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El Chapo has not escaped the U.S. yet, and Friday afternoon he stood in federal court in Brooklyn, N.Y., to face charges in a case the U.S. authorities have been building for decades.

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The U.S. Department of Justice announced charges against Joaquín “El Chapo” Guzmán Friday following his extradition from Mexico to the United States on Thursday, NPR reports, and Guzmán entered a plea of not guilty.

“Today marks a milestone in our pursuit of Chapo Guzmán,” Robert Capers, the U.S. attorney in Brooklyn, said. “So who is Chapo Guzmán? In short, he’s a man known for no other life than a life of crime, violence, death and destruction. And now he’ll have to answer to that. That’s who Chapo Guzmán is.”

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Acting U.S. Attorney General Sally Yates said in a statement that Guzmán is the “alleged leader of a multi-billion dollar, multi-national criminal enterprise that funneled drugs onto our streets and violence and misery into our communities.”

According to NPR, prosecutors are seeking life in prison and a $14 billion forfeiture in drug proceeds and illicit profits from Guzmán. The 17-count indictment accuses Guzmán of operating a continuing criminal enterprise that included murder conspiracy, drug-related crimes such as money laundering and use of firearms.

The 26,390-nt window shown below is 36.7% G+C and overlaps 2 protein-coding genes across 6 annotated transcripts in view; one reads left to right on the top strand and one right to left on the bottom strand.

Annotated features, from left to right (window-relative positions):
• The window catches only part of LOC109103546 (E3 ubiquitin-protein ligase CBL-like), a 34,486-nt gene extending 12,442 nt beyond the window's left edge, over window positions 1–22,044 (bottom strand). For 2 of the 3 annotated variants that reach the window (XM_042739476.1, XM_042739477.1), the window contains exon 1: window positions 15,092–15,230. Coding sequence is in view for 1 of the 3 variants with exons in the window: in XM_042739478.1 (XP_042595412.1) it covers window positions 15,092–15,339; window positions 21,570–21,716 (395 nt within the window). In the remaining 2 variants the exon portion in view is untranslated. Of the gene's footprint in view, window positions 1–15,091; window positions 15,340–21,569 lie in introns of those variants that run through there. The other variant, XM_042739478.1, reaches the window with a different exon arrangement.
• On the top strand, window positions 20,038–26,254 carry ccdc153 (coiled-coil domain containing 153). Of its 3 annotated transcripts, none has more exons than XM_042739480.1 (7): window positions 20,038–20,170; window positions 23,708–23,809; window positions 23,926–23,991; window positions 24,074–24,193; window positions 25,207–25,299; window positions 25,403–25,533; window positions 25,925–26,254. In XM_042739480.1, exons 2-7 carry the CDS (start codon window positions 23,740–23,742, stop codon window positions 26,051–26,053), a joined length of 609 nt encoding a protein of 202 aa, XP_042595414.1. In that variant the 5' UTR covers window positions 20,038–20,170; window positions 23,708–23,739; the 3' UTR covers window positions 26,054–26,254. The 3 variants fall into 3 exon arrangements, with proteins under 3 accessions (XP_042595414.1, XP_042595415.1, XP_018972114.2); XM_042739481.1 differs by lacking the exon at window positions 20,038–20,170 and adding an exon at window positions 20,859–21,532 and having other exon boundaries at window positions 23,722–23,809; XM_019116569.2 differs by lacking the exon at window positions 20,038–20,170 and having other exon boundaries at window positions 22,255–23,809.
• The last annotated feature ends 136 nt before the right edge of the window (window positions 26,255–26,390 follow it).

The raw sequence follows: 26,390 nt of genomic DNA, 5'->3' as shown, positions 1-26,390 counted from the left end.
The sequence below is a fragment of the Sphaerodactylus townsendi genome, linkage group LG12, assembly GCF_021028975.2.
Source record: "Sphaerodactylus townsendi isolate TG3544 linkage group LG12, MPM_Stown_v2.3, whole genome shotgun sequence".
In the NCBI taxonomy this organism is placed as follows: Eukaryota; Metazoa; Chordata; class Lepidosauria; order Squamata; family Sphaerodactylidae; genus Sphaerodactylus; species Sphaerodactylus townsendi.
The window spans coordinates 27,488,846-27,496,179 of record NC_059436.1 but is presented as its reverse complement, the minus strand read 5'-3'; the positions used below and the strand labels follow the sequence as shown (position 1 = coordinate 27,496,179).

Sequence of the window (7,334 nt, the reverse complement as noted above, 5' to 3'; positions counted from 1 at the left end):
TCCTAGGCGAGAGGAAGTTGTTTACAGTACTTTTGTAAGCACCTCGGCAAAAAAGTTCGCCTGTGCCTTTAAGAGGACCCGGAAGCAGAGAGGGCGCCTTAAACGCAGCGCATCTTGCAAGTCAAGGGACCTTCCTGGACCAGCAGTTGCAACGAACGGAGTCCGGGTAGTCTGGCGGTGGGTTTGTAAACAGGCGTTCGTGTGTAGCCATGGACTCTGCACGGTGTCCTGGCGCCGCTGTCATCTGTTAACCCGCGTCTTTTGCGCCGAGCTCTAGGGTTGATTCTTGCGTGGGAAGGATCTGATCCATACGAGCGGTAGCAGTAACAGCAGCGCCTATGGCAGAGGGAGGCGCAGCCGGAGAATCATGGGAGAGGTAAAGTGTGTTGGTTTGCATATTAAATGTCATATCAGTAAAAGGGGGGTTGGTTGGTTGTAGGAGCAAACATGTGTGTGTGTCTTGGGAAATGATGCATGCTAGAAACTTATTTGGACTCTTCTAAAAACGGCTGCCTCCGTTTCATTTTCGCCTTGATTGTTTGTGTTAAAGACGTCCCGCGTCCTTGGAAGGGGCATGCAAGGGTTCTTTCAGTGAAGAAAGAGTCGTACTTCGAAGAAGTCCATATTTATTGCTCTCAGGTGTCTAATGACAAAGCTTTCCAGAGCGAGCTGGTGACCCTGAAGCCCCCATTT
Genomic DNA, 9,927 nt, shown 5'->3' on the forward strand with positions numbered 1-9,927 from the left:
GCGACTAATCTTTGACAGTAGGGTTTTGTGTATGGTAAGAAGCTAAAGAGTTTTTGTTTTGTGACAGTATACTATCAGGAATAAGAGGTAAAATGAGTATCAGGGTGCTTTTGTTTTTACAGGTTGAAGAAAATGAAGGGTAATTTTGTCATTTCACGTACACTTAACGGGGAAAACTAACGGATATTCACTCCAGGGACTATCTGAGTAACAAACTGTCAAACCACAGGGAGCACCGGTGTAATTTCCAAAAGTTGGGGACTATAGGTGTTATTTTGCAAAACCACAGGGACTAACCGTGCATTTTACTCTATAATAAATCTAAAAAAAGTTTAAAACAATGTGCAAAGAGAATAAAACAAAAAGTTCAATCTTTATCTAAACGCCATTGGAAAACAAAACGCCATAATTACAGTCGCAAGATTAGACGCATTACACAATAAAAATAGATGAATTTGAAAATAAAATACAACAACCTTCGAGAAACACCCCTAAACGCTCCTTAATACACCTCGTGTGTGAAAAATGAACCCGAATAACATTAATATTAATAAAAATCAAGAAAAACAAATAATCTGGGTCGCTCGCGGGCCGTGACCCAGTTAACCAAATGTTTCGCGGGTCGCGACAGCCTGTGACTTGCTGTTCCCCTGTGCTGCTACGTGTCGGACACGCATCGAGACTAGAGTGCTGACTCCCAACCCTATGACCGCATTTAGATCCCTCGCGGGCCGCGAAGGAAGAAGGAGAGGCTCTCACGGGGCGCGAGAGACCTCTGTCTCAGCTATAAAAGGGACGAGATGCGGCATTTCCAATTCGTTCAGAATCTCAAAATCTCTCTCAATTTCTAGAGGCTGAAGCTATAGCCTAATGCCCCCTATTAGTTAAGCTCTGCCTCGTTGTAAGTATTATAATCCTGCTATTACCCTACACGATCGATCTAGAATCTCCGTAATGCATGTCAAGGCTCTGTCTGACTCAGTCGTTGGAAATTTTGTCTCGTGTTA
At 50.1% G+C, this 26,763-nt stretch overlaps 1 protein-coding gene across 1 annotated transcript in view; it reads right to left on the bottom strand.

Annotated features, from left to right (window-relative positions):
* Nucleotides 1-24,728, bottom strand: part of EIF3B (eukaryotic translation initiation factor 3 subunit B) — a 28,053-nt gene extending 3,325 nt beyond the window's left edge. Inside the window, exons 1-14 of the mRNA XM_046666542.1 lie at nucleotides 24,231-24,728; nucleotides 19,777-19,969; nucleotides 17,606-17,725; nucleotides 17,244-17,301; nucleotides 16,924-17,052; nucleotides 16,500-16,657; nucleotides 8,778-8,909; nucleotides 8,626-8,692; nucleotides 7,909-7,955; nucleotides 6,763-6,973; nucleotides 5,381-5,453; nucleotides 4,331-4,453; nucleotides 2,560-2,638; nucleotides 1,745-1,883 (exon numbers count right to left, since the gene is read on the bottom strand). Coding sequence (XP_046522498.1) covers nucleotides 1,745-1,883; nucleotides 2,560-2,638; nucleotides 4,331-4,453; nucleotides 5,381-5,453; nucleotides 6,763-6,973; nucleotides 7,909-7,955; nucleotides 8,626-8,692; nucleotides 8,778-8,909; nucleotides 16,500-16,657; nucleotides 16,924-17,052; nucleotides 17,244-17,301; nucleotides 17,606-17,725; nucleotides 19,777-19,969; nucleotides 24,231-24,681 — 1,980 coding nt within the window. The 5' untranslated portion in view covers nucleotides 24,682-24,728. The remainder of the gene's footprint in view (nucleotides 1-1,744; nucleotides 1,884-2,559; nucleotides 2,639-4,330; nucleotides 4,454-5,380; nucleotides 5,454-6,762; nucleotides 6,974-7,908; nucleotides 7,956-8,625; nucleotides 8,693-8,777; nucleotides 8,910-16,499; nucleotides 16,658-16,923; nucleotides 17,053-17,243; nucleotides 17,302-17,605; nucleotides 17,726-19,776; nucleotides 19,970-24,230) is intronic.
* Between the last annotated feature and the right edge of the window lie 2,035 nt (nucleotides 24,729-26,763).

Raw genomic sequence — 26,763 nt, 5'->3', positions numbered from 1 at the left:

“As part of the extradition process, we had to assure the Mexican government that the death penalty would not be sought,” Capers said.

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The allegations against Guzmán, 59, date back to the 1980s. He is accused of leading the Sinaloa drug cartel, which became the world’s largest drug-trafficking organization.

According to the Justice Department, the Mexican government has approved the U.S. request to prosecute these charges against Guzmán.

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U.S. officials have vowed that Guzmán won’t escape again the way he did in Mexico.

“He’s about to face American justice. ... And I assure you, no tunnel will be built leading to his bathroom,” Angel Melendez, special agent in charge of ICE Homeland Security Investigations in New York City, said.

Read more at NPR.